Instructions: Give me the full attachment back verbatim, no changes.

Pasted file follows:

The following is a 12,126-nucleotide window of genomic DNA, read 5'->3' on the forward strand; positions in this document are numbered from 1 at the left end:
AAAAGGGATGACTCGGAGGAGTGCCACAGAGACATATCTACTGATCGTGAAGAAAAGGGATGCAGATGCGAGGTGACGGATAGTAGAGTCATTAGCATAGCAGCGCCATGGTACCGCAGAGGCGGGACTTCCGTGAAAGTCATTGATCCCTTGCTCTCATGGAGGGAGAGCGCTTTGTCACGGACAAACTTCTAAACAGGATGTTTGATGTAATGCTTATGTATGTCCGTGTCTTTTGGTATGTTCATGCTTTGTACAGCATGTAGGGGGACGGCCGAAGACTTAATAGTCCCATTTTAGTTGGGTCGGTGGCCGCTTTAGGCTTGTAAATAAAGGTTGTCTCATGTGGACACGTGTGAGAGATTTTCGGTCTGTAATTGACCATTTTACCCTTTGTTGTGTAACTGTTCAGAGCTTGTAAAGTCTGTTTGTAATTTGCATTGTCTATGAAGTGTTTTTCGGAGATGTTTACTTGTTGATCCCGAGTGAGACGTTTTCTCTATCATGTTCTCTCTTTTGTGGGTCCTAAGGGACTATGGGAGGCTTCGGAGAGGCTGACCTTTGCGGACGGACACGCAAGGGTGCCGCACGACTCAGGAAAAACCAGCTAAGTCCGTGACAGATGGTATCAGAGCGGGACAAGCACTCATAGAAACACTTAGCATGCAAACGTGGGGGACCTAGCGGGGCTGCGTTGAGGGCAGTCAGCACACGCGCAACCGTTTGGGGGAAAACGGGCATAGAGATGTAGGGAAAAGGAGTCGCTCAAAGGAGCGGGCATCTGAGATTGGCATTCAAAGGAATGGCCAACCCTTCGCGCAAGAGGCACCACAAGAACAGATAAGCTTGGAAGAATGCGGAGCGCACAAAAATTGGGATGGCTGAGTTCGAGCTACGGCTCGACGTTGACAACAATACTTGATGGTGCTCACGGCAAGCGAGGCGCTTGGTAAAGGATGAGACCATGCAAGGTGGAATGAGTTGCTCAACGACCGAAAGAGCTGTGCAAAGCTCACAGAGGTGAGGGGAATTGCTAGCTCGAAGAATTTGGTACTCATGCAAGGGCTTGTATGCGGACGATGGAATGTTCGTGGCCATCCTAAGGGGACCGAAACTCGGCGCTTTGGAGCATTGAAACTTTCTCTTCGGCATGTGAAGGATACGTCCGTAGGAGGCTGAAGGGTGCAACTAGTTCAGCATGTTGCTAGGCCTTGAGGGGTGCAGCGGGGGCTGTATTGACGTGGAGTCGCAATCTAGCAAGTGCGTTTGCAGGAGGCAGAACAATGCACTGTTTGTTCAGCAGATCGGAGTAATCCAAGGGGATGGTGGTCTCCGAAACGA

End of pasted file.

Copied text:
The following is a 12,126-nucleotide window of genomic DNA, read 5'->3' on the forward strand; positions in this document are numbered from 1 at the left end:
AAAAGGGATGACTCGGAGGAGTGCCACAGAGACATATCTACTGATCGTGAAGAAAAGGGATGCAGATGCGAGGTGACGGATAGTAGAGTCATTAGCATAGCAGCGCCATGGTACCGCAGAGGCGGGACTTCCGTGAAAGTCATTGATCCCTTGCTCTCATGGAGGGAGAGCGCTTTGTCACGGACAAACTTCTAAACAGGATGTTTGATGTAATGCTTATGTATGTCCGTGTCTTTTGGTATGTTCATGCTTTGTACAGCATGTAGGGGGACGGCCGAAGACTTAATAGTCCCATTTTAGTTGGGTCGGTGGCCGCTTTAGGCTTGTAAATAAAGGTTGTCTCATGTGGACACGTGTGAGAGATTTTCGGTCTGTAATTGACCATTTTACCCTTTGTTGTGTAACTGTTCAGAGCTTGTAAAGTCTGTTTGTAATTTGCATTGTCTATGAAGTGTTTTTCGGAGATGTTTACTTGTTGATCCCGAGTGAGACGTTTTCTCTATCATGTTCTCTCTTTTGTGGGTCCTAAGGGACTATGGGAGGCTTCGGAGAGGCTGACCTTTGCGGACGGACACGCAAGGGTGCCGCACGACTCAGGAAAAACCAGCTAAGTCCGTGACAGATGGTATCAGAGCGGGACAAGCACTCATAGAAACACTTAGCATGCAAACGTGGGGGACCTAGCGGGGCTGCGTTGAGGGCAGTCAGCACACGCGCAACCGTTTGGGGGAAAACGGGCATAGAGATGTAGGGAAAAGGAGTCGCTCAAAGGAGCGGGCATCTGAGATTGGCATTCAAAGGAATGGCCAACCCTTCGCGCAAGAGGCACCACAAGAACAGATAAGCTTGGAAGAATGCGGAGCGCACAAAAATTGGGATGGCTGAGTTCGAGCTACGGCTCGACGTTGACAACAATACTTGATGGTGCTCACGGCAAGCGAGGCGCTTGGTAAAGGATGAGACCATGCAAGGTGGAATGAGTTGCTCAACGACCGAAAGAGCTGTGCAAAGCTCACAGAGGTGAGGGGAATTGCTAGCTCGAAGAATTTGGTACTCATGCAAGGGCTTGTATGCGGACGATGGAATGTTCGTGGCCATCCTAAGGGGACCGAAACTCGGCGCTTTGGAGCATTGAAACTTTCTCTTCGGCATGTGAAGGATACGTCCGTAGGAGGCTGAAGGGTGCAACTAGTTCAGCATGTTGCTAGGCCTTGAGGGGTGCAGCGGGGGCTGTATTGACGTGGAGTCGCAATCTAGCAAGTGCGTTTGCAGGAGGCAGAACAATGCACTGTTTGTTCAGCAGATCGGAGTAATCCAAGGGGATGGTGGTCTCCGAAACGA